Are you encouraging the rape culture at your workplace by being a silent bystander? For the 16 Days of Activism against Gender-Based Violence, from 25 November to 10 December, and under the umbrella of the Generation Equality campaign, UN Secretary-General’s UNiTE by 2030 to End Violence against Women campaign is calling upon people from all walks of life, across generations, to take our boldest stand yet against rape.
Since language is deeply embedded in culture, we may forget that the words and phrases we use each day shape our reality. Rape-affirming beliefs are embedded in our language: “She was dressed like a slut. She was asking for it.”
It is part of popular song lyrics: “I know you want it.”
It is normalized by objectifying women and calling them names in pop culture and media. Too many of us fail to name or challenge the rape culture that surrounds us.
Through words, actions and inactions; discriminatory laws or leniency towards perpetrators; through the media we consume, jokes we laugh at, and attitudes we do not question, we become part of a culture that allows rape to continue.
Take the account of a female employee of the Mumbai office of the agency 22Feet Tribal Worldwide, which provides digital and mobile branding and marketing solutions for various brands in India and internationally. She opened up about her experience last year when #metoo took centrestage in India.
The former employee wrote on Medium:
Harassment, gaslighting, bullying and inappropriate sexual innuendo were a regular sight and experience in my time at this organisation in Mumbai. With a well connected dude-bro circle, supported and encouraged by the managing director at the time, Brijesh Jacob, 22Feet’s office was a breeding ground for comments about women’s clothing, what made them look sexy and what didn’t, what shapes of their body looked appealing and in which clothing, and of course, rampant bullying in the name of ‘good humour’.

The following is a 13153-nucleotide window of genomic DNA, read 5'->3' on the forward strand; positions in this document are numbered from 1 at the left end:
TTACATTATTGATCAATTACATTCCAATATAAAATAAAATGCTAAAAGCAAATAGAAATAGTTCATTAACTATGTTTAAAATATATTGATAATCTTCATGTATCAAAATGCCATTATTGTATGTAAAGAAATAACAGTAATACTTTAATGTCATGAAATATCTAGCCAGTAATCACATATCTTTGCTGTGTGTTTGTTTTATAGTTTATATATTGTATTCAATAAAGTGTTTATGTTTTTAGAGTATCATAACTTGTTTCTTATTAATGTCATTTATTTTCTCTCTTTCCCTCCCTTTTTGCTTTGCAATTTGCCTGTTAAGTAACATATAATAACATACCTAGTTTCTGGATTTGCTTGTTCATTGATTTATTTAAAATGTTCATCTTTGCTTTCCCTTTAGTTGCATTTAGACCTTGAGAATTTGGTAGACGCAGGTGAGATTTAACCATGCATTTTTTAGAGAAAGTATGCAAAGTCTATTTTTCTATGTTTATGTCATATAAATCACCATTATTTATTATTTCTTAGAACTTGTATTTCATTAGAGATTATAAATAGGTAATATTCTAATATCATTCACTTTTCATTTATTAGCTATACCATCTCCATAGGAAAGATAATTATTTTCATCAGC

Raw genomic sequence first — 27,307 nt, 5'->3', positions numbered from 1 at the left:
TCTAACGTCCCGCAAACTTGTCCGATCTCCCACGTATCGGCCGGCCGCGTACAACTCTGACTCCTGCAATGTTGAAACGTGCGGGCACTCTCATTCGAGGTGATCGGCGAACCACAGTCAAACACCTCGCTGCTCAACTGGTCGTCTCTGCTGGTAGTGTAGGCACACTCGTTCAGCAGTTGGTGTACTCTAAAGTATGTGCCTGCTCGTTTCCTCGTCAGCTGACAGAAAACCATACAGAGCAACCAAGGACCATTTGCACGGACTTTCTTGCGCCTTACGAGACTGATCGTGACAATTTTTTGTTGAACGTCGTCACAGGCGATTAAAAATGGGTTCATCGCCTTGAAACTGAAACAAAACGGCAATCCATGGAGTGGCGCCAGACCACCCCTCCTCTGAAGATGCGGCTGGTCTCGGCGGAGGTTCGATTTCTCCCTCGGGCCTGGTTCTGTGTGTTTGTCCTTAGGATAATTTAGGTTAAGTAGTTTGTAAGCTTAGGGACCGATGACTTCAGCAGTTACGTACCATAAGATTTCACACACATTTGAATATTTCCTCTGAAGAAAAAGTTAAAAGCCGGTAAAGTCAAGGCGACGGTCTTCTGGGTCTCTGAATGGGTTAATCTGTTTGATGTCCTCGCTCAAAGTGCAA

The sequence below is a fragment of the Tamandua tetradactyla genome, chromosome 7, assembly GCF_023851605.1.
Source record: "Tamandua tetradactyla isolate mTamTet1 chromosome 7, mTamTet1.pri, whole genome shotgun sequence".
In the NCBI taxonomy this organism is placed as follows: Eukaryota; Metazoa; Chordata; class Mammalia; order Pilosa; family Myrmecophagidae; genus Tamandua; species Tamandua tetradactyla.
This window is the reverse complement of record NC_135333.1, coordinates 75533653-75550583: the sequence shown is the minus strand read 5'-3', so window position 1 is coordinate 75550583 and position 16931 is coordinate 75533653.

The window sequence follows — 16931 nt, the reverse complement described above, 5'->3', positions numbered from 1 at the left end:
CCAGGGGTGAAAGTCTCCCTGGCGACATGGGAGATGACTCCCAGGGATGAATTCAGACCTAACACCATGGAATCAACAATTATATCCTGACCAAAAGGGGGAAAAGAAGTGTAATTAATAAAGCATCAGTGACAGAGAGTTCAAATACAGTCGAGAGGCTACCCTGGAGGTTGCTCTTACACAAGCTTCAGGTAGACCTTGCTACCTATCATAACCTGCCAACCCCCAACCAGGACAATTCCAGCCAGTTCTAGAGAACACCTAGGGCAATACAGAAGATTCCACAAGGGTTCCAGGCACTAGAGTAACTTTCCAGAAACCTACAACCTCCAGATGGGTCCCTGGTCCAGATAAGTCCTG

There was a trend of sexualising women at 22Feet. It was the perceived norm to tell us that we looked “sexy” on the day we wore form fitting clothing or that clients would give in to something because ‘so and so is cute’.
I know of women who were asked if they were wearing tight clothing because they had a client meeting. Comments were passed on the ability to have a boyfriend and what can be done on dates to lure potential partners, on who can be a potential partner in the office.
There was an abundance of uncomfortable sexual innuendo in the name of teasing that you had to participate in or get out of immediately so you don’t get cornered by the dude-bro squad.
One of the members of the tech crew would create snake-like gestures to signify his penis, and the whole crew would laugh. Brij included. He’d call out to someone and say ‘Muh mein le’, and the entire stretch would echo with laughter. Brij included. ‘Speak up for yourself. Give it back!’, he’d say.
How is the onus of rectifying harassment placed on the one being harassed? How is it okay for a man to make gestures about his privates in a professional setting? How is it okay for a boss to encourage this and fail to realise that he is propagating harassment?
Men with accusations of assault hold positions of power in this company. They’ve suffered no consequences, they continue to prosper and progress. Men who have misbehaved, groped, stalked and harassed us during the routine offsite have gotten away because ‘they were too drunk and these things happen’.
It took me a while after I quit to realise how desensitised I had become to the rape culture in this company. I was much younger then, and I thought that this was the flamboyance of advertising.
It’s important to identify inappropriate acts in a professional setting. Awareness is imperative.
This article is part of our series on the international 16 Days of Activism campaign with the theme “Orange the World”.